Sam Vega wrote:Whence the change; how can one type of thing turn into another? That it does, can be taken on faith. But my original question is whether there is any further insight into the how of this change.
Sam Vega wrote:...one type of phenomena...
This appears incorrect to me, as it still reifies kamma-vipaka as "one type of thing" and "another type of thing", each of which "exists in time". Thus is substance metaphysics, and ought to be rejected. Therefore, asking a further "how" question with this foundation in place is unwarranted.
Sylvester wrote:But I think the Buddha was a practical "realist", ie to the extent necessary for us to accept that the external world is "out there".
I don't think the Buddha intended that we accept an external world out there, I think he was practical insofar as he accepted it as the naturally-occurring human perception of things (avijja, anyone?) and was at great pains to distinguish the Dhamma in contradistinction to those natural assumptions. This is why paticcanirodha is described as "against the grain", and as hard to see.
It may help to consider the "three phases of matter" in the Dhamma, as it were: arising is manifest, ceasing is manifest, change while standing is manifest. Here's the Pali for us:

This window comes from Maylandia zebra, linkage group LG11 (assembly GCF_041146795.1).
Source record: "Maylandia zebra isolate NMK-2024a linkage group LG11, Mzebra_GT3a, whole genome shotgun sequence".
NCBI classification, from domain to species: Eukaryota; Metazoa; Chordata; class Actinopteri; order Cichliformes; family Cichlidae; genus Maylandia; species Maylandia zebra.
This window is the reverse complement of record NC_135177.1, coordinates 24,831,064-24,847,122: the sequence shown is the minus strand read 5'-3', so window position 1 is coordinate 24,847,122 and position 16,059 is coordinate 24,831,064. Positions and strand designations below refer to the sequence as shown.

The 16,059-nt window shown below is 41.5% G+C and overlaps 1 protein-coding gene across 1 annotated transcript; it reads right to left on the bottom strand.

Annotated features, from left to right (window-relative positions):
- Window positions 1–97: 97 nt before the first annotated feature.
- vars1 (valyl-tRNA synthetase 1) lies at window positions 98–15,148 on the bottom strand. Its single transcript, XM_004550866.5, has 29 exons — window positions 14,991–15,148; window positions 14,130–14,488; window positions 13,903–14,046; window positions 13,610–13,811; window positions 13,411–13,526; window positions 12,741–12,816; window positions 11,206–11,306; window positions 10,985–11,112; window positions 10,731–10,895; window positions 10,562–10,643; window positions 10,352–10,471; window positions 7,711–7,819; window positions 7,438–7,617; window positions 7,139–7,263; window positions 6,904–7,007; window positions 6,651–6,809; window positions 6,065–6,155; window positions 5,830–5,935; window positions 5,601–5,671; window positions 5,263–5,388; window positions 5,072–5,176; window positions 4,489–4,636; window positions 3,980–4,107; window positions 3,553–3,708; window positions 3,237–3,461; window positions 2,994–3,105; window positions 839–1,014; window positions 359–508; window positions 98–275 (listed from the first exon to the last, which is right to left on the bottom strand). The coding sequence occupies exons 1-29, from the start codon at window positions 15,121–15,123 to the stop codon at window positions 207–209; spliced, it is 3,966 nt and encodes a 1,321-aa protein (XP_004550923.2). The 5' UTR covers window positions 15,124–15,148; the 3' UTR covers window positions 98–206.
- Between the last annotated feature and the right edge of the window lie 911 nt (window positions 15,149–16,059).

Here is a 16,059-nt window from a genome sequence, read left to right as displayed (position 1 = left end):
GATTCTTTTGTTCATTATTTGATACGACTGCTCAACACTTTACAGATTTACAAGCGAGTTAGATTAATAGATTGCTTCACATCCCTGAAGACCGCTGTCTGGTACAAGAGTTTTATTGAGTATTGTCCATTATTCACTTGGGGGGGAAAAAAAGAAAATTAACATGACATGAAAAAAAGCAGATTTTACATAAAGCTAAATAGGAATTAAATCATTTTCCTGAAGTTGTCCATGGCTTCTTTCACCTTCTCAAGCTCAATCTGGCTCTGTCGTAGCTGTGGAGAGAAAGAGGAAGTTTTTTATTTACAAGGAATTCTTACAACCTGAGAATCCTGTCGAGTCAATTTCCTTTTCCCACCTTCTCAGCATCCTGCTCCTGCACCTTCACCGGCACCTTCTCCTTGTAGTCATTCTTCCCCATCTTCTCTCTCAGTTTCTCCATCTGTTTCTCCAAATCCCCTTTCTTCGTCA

Rūpassa [Vedanāya; Saññāya; Sankhārānam; Viññānassa] kho āvuso uppādo paññāyati, vayo paññāyati, thitassa aññatthattam paññāyati.
There is no change of one thing into another thing, there is simply conditionality. The fact that the order is not
"arising - change-while-standing - ceasing" is logically significant, despite the fact that this order would seem to make more sense. If it were "arising-changing-ceasing", it would make sense as a characteristic of a thing-in-time that arises-changes-ceases.
Rather, there is arising OR ceasing OR change-while-standing - i.e. a process 'beginning', a process 'ending', or a process '-ing'. If you like, the nature of ones experience is such that the process is not perceived as a whole, but it is perceived piece-meal - which is to say, "over time". However, it is illegitimate to infer ontological entities on that basis.
MN 136 wrote:
'After doing an intentional kamma by way of body, speech and mind (whose result is) to be felt as pleasure, he feels pleasure; after doing an intentional kamma by way of body, speech and mind (whose result is) to be felt as pain, he feels pain; after doing an intentional kamma by way of body, speech and mind (whose result is) to be felt as neither-pain-nor-pleasure, he feels neither-pain-nor-pleasure'
It's that "to be felt as" component which is bracketing kamma-vipaka together as a process in toto
, rather than as two discreet events. Of note here is that suffering is not a required component - after doing kamma, there is concomitant vipaka, but dukkha is not a requisite component of that vipaka.